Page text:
Russian Court Sentences U.S. Soldier To Prison For Theft, Threat

The Supreme Court of Russia’s Republic of Tatarstan has rejected an appeal by RFE/RL journalist Alsu Kurmasheva against a decision to extend her pretrial detention.

Judge Rizvan Yusupov on June 18 upheld last month’s decision by the Soviet district court in Tatarstan’s capital, Kazan, to extend her pretrial detention until at least August 5.

Kurmasheva, a Prague-based journalist with RFE/RL who holds dual U.S. and Russian citizenships, has been held in Russian custody since October 18, 2023, on a charge of violating the so-called “foreign agent” law and distributing false information about Russia’s military, a charge that could lead to a 10-year prison sentence. She, her employer, and her supporters reject the charges.

During the last hearing on May 31, Kurmasheva said that her health had deteriorated and that she needs surgery. She also said that the last time she heard the voices of her two daughters was in October 2023.

Kurmasheva, who has worked for RFE/RL’s Tatar-Bashkir Service for some 25 years, left the Czech capital in mid-May 2023 because of a family emergency in her native Tatarstan.

She was briefly detained while waiting for her return flight on June 2, 2023, at the Kazan airport, where both of her passports and phone were confiscated. After five months waiting for a decision in her case, Kurmasheva was fined 10,000 rubles ($112) for failing to register her U.S. passport with Russian authorities.

Unable to leave Russia without her travel documents, Kurmasheva was detained again in October and this time charged with failure to register as a “foreign agent.” Two months later, she was charged with spreading falsehoods about the Russian military.

The U.S. government and RFE/RL say the charges are punishment for Kurmasheva’s work as a journalist for RFE/RL.

On June 17, U.S. State department spokesman Mathew Miller reiterated previous statements by senior U.S. officials, including President Joe Biden, that called on Russia to immediately release Kurmasheva.

He did not, however, elaborate on why Washington has yet to designate Kurmasheva as “wrongfully detained,” a designation that would raise the profile of the case against Kurmasheva, effectively labeling it as politically motivated. Two other U.S. citizens held by Russia — Wall Street Journal reporter Evan Gershkovich and former U.S. Marine Paul Whelan — have been designated as wrongfully detained.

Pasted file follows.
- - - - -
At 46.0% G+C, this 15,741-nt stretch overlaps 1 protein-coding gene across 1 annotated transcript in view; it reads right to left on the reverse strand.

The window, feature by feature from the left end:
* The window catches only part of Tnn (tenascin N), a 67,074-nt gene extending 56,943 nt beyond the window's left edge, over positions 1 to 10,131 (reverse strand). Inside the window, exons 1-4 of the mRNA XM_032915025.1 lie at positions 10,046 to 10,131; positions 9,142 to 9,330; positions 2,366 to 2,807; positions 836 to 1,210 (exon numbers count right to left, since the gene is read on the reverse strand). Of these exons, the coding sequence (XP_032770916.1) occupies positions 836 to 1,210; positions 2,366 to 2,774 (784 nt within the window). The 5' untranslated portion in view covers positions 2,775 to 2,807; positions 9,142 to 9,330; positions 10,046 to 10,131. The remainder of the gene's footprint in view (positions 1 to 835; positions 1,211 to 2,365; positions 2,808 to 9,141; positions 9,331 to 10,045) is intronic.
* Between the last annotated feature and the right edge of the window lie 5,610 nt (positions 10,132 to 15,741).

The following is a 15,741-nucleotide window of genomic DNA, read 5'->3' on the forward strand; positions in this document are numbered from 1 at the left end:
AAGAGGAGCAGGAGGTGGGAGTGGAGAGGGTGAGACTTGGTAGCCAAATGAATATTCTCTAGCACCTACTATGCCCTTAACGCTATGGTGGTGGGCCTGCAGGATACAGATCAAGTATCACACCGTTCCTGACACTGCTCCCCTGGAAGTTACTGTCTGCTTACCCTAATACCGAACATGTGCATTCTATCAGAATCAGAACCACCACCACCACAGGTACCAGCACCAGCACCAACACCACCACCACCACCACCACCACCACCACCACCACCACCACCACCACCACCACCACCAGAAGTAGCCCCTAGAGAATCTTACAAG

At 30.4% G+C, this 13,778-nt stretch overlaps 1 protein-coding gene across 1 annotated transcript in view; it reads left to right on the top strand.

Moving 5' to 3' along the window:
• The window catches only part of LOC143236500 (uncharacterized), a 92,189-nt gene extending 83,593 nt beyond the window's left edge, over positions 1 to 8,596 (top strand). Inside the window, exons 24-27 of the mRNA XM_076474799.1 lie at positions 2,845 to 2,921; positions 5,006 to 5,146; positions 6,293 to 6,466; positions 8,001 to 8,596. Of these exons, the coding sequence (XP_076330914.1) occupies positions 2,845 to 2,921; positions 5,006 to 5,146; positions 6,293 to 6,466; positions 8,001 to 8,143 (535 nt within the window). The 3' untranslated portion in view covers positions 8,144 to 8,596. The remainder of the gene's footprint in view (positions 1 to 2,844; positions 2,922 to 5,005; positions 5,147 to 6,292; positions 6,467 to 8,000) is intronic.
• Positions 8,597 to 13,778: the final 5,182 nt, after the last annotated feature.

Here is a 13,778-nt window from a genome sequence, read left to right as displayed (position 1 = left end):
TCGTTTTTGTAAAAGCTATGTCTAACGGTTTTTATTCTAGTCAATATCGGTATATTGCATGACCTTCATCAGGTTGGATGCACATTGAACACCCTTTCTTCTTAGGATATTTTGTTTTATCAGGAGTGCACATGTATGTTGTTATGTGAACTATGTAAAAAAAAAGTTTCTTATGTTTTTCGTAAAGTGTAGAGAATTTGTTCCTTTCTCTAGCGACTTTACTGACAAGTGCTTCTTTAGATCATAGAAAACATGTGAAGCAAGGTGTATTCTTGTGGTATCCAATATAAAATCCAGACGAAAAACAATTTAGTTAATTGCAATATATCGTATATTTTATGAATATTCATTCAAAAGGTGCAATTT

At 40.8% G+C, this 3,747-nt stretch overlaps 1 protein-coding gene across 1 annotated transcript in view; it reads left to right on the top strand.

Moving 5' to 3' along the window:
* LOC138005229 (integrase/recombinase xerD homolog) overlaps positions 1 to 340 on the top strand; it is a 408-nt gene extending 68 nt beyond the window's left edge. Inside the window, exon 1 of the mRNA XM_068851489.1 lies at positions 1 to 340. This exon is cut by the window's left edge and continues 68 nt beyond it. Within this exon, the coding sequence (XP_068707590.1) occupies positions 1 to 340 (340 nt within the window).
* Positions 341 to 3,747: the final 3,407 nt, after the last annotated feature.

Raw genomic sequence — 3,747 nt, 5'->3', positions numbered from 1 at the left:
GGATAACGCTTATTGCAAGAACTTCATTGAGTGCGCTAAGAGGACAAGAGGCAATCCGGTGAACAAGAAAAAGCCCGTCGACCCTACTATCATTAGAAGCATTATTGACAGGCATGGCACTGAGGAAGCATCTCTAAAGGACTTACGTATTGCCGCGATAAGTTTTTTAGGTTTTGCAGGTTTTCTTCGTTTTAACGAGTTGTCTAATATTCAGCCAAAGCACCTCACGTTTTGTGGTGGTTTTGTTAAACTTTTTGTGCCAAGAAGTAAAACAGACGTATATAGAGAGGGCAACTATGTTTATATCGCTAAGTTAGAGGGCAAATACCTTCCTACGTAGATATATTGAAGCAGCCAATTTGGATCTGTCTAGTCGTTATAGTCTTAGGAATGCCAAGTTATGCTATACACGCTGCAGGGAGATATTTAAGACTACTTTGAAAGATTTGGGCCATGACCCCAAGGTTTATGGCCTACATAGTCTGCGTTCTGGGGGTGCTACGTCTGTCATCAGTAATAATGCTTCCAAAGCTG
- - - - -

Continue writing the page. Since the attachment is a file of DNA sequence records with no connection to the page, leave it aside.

“We believe that she should be released,” Miller said when asked about recognizing Kurmasheva as “wrongfully detained.” “I can’t speak to a formal determination at this time. But we’ve been pretty clear about the status of her case and what we think about it.”

Miller also expressed concern over Russia’s decision to try Gershkovich for alleged espionage in a closed trial, emphasizing that U.S. Embassy representatives will still try to attend the court hearing scheduled for later this month.

Miller said attending was a “high priority for us” but that “ultimately we’re going to try to bring [Gershkovich] home and we’re going to try to bring [fellow detained American] Paul Whelan home, and that continues to be our overriding goal.”

Russian authorities have not provided any evidence to support the espionage charges against 32-year-old Gershkovich, which The Wall Street Journal and the U.S. government have vehemently rejected. He could face up to 20 years in prison if convicted.

Russian officials said this week that Gershkovich’s espionage trial in a court in Yekaterinburg would take place behind closed doors beginning on June 26. Gershkovich was initially arrested during a reporting trip to that Urals city in March 2023.

U.S. journalist Evan Gershkovich looks out from inside a defendants' cage before a hearing at the Moscow City Court on February 20.

U.S. journalist Evan Gershkovich looks out from inside a defendants’ cage before a hearing at the Moscow City Court on February 20.

“We will try to attend the trial, as we try to attend the trial of any American citizens who are detained in Russia. But ultimately, I don’t have an answer for you yet whether that’s going to be possible,” Miller said.

“Charges against him are completely bogus, as we have made clear, and we believe the Russian government knows that they are completely bogus. That said, we’re going to continue to try to bring him home,” he added.

Analysts and Western officials accuse Russia of targeting U.S. citizens for detention for potential use in prisoner exchanges or for other geopolitical purposes.

Russia is believed to be seeking the release of Vadim Krasikov, who is serving a life sentence in Germany for the 2019 killing of Zelimkhan “Tornike” Khangoshvili, a Georgian citizen of Chechen descent who had fought Russian troops in Chechnya and later claimed asylum in Germany.

Russian President Vladimir Putin, asked in February about releasing Gershkovich, appeared to refer to Krasikov by pointing to a man imprisoned by a U.S. ally for “liquidating a bandit” who had allegedly killed Russian soldiers in Chechnya.

With reporting by Current Time

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